I don’t want to be seen as confusing crazy wisdom with our uniquely Western “anything goes” attitude, or our smart ass pretentiousness. Crazy, yes. Heedless or rude, no. I remember hearing somewhere that the novelist Tom Robbins said something about the unfortunate Western tendency to leave spirituality out of personal freedom and creativity. I can’t remember his exact words–I’m sure it’s Google-able–it was something to do with crazy wisdom in the West being devoid of a spiritual dimension. That’s a big statement. I’d like to expand on it a bit, to say that some Westerners pretend to be spiritually inclined while exploring their own form of crazy wisdom which is little more than self indulgence. If we’re to explore the nature of ultimate truth (within the confines of which all sorts of seemingly questionable, even “crazy” stuff goes on–magic, for instance) vs. conventional truth (wherein an explanation is sought for everything, even the obvious) we might need to agree on a few things first. One being a hunger for common ground rather than a need to be right or make someone else wrong. Arguments for arguments’ sake are boring. They leave little room for the sort of satisfaction shared truth brings, which is far more orgasmic than, “I’m right, you’re wrong, nyah nyah nyah.”
I have such respect for the photographer travelling with us. He wants more from his camera than it will give him sometimes but rather than accept something less, rather than figure he can do pretty much anything and most people will love it, he doesn’t make the shot. He keeps studying, practicing, reaching for that place in himself that he has to find if he’s going to get the shot he’s after. It’s like the little sign I saw on someone’s computer, “This is a machine, it doesn’t have a brain. Use yours.” His work is his prayer and his penance. Since most of what he shoots is amazing, it’s easy (although not to those of us who know better) to wonder why he’s standing there staring at a rock instead of taking its picture.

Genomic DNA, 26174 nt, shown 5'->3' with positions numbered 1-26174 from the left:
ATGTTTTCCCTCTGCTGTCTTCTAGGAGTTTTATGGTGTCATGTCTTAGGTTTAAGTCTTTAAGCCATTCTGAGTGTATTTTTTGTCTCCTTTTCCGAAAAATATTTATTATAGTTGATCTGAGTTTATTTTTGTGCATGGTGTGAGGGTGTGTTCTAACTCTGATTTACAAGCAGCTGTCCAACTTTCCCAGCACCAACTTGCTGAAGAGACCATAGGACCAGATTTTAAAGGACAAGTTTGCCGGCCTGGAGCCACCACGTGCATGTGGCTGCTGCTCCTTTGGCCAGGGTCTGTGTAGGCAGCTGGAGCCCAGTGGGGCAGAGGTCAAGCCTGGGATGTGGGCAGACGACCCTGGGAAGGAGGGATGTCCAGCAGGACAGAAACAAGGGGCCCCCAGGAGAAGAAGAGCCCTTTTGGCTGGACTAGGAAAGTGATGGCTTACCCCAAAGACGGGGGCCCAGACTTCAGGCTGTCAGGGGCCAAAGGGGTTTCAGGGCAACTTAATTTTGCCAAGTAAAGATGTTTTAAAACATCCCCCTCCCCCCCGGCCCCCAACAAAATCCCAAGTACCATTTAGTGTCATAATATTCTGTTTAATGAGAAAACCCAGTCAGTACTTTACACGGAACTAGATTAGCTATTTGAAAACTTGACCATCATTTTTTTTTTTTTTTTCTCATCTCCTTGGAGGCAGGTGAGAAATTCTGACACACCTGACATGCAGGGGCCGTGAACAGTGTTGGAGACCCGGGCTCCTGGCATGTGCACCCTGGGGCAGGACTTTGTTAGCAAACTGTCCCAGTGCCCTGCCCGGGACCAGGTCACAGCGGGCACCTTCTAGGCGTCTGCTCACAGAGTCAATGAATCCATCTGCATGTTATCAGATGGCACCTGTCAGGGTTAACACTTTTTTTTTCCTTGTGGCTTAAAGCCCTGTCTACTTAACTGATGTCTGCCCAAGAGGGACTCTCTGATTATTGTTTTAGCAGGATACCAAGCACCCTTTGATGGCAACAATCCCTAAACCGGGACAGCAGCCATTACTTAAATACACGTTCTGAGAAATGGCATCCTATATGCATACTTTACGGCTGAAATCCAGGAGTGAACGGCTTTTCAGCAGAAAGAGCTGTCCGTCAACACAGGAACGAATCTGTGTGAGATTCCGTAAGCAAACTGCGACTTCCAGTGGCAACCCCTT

Our filmmaker is a man torn between frames. On the one hand there’s the world he sees through the lens and on the other a world that calls to him to mitigate what in most cases could simply be done away with. Without the camera he considers both sides. He compromises, gives in, looks for higher ground. He’s a good man. As a mediator he’s fair but flawed, caught by surprise in fruitless ambiguity. Camera in hand he’s relentless–a good man who knows what’s up and doesn’t doubt it. I can argue with him over coffee but am utterly powerless in front of his camera to do anything but bare my soul, time and again. The land and everyone, everything on it feels the same about that camera. No compromise, no higher ground than the vantage point of that insistent lens.
Then there’s the dancer. To watch her study the land with her body and offer it up, respond to the elements through movement, is to watch grass play in the wind or water tumble without restraint over a cliff. She teases the clouds, seduces birds. I’ve seen it! They come to her diving and gliding. Prayer flags stop flapping around and dance with her on purpose. The mountains shrug off small stones and send them tumbling when she walks by, hoping she notices and she does. She picks them up, rolls them around. Ecstasy. And while she suffers the constraints of the concept of “dance”, she does it well. Hers is to define the undefinable by way of the body. The outcome is perfect even in its imperfection; she understands and therefore will always defend the nature of bone and flesh.